Carcassonne was the third halting-place of the 
mission. For eight consecutive days public con- 
troversies succeeded one another without engaging 
the heretic forces.^ At last the pasture lands 
of Lauraguais and Toulousain were reached — the 
districts which were to be in some sort the head- 
quarters of St Dominic's preaching. Thenceforth 
Fanjeaux became the favourite residence of him- 
self and his companions, from whence he went 
in all directions to challenge the Albigensian 
ministers to discussion. 

At Verfeil his measure of success was no greater 
than that of St Bernard himself, and the Bishop 
of Osma was exasperated to such a degree by the 
obstinacy of the inhabitants that, like the Abbot of 
Clairvaux, he too launched his anathema upon them : 
" Cursed be ye, unmannerly heretics ; I should have 
credited you with better sense." ^ 

The conference which took place at Pamiers in 
the following year (1207) was one of the most im- 
portant of all. The Count de Foix was himself the 
challenger and it was held in his castle. Like most 
of the southern lords, Raymond Roger had been won 
over to the new doctrines ; while his sister Esclar- 
monde was one of the most fervent adepts of the 
Albigensian faith, of which she made public pro- 
fession. Nevertheless, priding himself upon his 

^ We borrow these details from the Cartulaire de Saint 
Dominique, by Balme. 
2 William of Puylaurens, Chronicle^ 8. 


tolerance and his impartiality, he invited to his house 
the representatives of the two rival parties vi^ho 
carried most weight, St Dominic and Didacus meet- 
ing there Foulques and Navar, ardent defenders of 
the orthodox faith, who had just replaced heretics in 
the sees of Toulouse and of Conserans.^ The discus- 
sion was carried on with much animation, and on 
Esclarmonde interposing on behalf of the heresy she 
drew forth from Brother Stephen the bold apos- 
trophe: "Get you to your distafP; it does not be- 
come you to meddle in this affair 1 " The day was 
favourable to the Catholic cause; the Waldensian 
minister, Durando de Huesca, was converted, pre- 
sently founding the Order of Poor Catholics; his 
example was followed by Durando of Najac, William 
de Saint-Antoine, John of Narbonne, Ermengard 
and Bernard of Beziers ; the umpire of the meeting 
himself, Arnold de Campragna, who had hitherto 
inclined to the Waldensian doctrines, offering him- 
self and his goods to the Bishop of Osma, and 
becoming later on the faithful and zealous friend 
of St Dominic.2 

Jordan of Saxony makes mention of frequent 
meetings of the kind at Montreal and at Fanjeaux : 
frequenter ibi disputationes Jiebant. One of them 
was marked by a miraculous occurrence. " It 
chanced that a great conference was held at 
Fanjeaux, in the presence of a multitude of the 

^ Foulques had been bishop from 1205, having then replaced 
Raymond de Rabasteins, deposed as guilty of connivance with 
heresy. Navar had only been bishop some few months. 

' Pierre de Vaux-Cernay, Hist, dt la Guerre des Albigeois^ 
ch. vi. 


faithful and unfaithful who had been summoned 
thither. The Catholics had prepared several memo- 
randa containing reasons and authorities in support 
of their faith. But, after a comparison of them, 
they gave the preference to the one written by the 
blessed servant of God, Dominic, and determined 
to oppose it to that of the heretics. Three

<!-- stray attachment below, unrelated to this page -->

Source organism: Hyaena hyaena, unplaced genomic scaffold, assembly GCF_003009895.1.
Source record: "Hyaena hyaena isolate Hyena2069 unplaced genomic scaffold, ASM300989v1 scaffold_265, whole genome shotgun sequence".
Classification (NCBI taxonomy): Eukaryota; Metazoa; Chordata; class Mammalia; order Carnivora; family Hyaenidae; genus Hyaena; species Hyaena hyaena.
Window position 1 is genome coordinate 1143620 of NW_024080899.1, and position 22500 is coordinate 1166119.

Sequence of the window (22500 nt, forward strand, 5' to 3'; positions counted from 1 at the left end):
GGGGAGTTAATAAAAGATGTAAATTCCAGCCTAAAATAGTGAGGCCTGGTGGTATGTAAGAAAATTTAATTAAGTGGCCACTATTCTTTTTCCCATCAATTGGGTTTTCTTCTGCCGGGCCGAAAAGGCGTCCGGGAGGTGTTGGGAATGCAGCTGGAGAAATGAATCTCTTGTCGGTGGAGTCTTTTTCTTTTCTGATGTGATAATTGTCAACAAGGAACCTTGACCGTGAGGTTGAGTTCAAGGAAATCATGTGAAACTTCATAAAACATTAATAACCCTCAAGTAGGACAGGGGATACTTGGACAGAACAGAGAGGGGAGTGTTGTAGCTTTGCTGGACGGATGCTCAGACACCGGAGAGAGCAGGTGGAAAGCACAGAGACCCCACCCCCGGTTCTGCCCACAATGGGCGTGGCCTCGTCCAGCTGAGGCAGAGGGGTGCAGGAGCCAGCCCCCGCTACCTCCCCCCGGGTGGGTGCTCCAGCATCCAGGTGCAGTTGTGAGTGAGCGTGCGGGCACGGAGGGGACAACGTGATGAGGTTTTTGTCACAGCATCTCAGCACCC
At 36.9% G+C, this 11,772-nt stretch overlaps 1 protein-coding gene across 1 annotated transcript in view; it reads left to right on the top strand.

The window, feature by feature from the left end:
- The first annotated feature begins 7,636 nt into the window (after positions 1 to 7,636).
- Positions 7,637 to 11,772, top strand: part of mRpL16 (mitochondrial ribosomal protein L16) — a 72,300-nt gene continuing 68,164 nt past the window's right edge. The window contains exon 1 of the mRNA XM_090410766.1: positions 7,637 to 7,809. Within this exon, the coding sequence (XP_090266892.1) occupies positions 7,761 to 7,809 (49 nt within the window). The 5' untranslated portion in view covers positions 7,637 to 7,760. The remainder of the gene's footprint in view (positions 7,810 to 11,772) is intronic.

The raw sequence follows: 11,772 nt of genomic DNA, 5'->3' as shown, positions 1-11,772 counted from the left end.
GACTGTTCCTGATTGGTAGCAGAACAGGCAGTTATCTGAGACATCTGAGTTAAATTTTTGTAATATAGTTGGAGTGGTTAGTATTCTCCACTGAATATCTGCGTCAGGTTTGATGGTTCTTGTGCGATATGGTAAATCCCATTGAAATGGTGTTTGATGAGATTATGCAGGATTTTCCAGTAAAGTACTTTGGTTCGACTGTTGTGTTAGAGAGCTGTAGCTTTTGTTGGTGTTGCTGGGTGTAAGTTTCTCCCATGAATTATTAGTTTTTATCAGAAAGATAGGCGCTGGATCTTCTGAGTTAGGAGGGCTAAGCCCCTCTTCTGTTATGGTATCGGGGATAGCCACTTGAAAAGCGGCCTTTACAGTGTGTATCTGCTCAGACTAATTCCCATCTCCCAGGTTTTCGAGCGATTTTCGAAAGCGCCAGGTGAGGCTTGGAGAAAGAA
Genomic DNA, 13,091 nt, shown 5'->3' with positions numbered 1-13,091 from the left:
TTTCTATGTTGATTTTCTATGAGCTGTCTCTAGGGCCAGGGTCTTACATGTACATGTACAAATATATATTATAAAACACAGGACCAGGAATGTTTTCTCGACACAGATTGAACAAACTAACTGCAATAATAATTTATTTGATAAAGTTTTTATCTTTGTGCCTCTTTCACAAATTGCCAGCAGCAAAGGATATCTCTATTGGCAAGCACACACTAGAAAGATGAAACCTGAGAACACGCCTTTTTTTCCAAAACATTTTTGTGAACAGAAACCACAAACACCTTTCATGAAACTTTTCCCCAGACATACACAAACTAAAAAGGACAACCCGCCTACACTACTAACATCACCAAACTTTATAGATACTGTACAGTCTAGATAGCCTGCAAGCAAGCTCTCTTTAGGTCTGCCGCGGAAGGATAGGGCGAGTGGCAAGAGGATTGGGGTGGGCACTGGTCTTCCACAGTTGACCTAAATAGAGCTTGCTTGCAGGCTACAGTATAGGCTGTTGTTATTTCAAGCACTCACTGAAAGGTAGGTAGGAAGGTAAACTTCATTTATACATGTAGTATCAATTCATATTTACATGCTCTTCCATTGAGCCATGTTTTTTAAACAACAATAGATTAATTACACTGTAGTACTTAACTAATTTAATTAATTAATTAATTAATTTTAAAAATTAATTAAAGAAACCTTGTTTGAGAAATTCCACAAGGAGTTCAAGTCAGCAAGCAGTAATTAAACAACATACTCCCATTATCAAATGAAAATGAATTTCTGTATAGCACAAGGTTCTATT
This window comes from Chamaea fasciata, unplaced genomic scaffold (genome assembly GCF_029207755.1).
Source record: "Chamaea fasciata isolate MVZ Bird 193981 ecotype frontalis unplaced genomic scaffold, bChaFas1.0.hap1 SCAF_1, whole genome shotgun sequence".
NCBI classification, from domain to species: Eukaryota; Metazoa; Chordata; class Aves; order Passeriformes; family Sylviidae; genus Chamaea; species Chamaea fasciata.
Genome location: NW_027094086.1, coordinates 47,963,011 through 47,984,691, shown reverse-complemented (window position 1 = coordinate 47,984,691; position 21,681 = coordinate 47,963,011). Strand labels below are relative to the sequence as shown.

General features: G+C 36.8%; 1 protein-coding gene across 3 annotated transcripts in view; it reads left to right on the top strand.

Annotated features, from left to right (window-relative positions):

arbitrators were chosen by common consent to 
judge to which party belonged the best arguments 
and the most solid faith. Now, when after much 
talk these arbitrators could not agree together, the 
idea occurred to them to cast the two memoranda 
into the fire, so that, should one of them be spared 
by the flames, it might be certain that it contained 
the true doctrine of the faith. A great fire is 
therefore lighted and the two volumes are cast into 
it ; that of the heretics is consumed ; the other — 
written by the blessed servant of God, Dominic — 
not only remains intact, but is thrown forth by the 
flames in the presence of the whole assembly. A 
second and a third time it is cast into the fire ; a 
second and a third time the result is the same, 
manifesting clearly on which side lies the truth and 
testifying to the holiness of him by whom the book 
was written." ^ 

Peter of Vaux-Cernay, and after him the chronicler 

^ Jordan of Saxony, cp. Quetif, op. cit. p. 6. The tradition of 
this miracle has been preserved at Fanjeaux. About 1325 the 
consuls of the town bought from Raymond de Durfort the house 
belonging to his heretical ancestors where this prodigy took place, 
making of it a chapel which they dedicated to the saint and which 
remained the church of the convent of the Preaching Brothers at 
Fanjeaux until the Revolution. 


Mathieu de Feurs, place this miracle at Montreal 
and relate it with some slight variations. 

According to them, one of the heretics had stolen 
the memorandum prepared by the saint for the 
conference : " then his companions said that he 
should cast the paper into the fire, and that if 
it was burnt, their faith should be true ; and that 
if it could not burn that the faith of the Roman 
Church should be true : for which reason it was 
thrown into the fire. And after the same had 
remained a little space without any scorching, it 
leapt out of the fire, at which all remained amazed. 
Then, said one of them more obstinate than the 
rest, let it be thrown in again, and thus shall we 
prove more plainly the truth ; which then happened 
after the same manner as before. And again he 
said, let it be cast in a third time and then we shall 
know, without any doubt, the truth ; and cast again 
into the fire, it came out whole." ^ 

These prodigies notwithstanding, coupled with his 
apostolic zeal, St Dominic's preaching did not meet 
with all the success which had been hoped for. But y 
events, hastening on from 1208 to 1215 — the crusade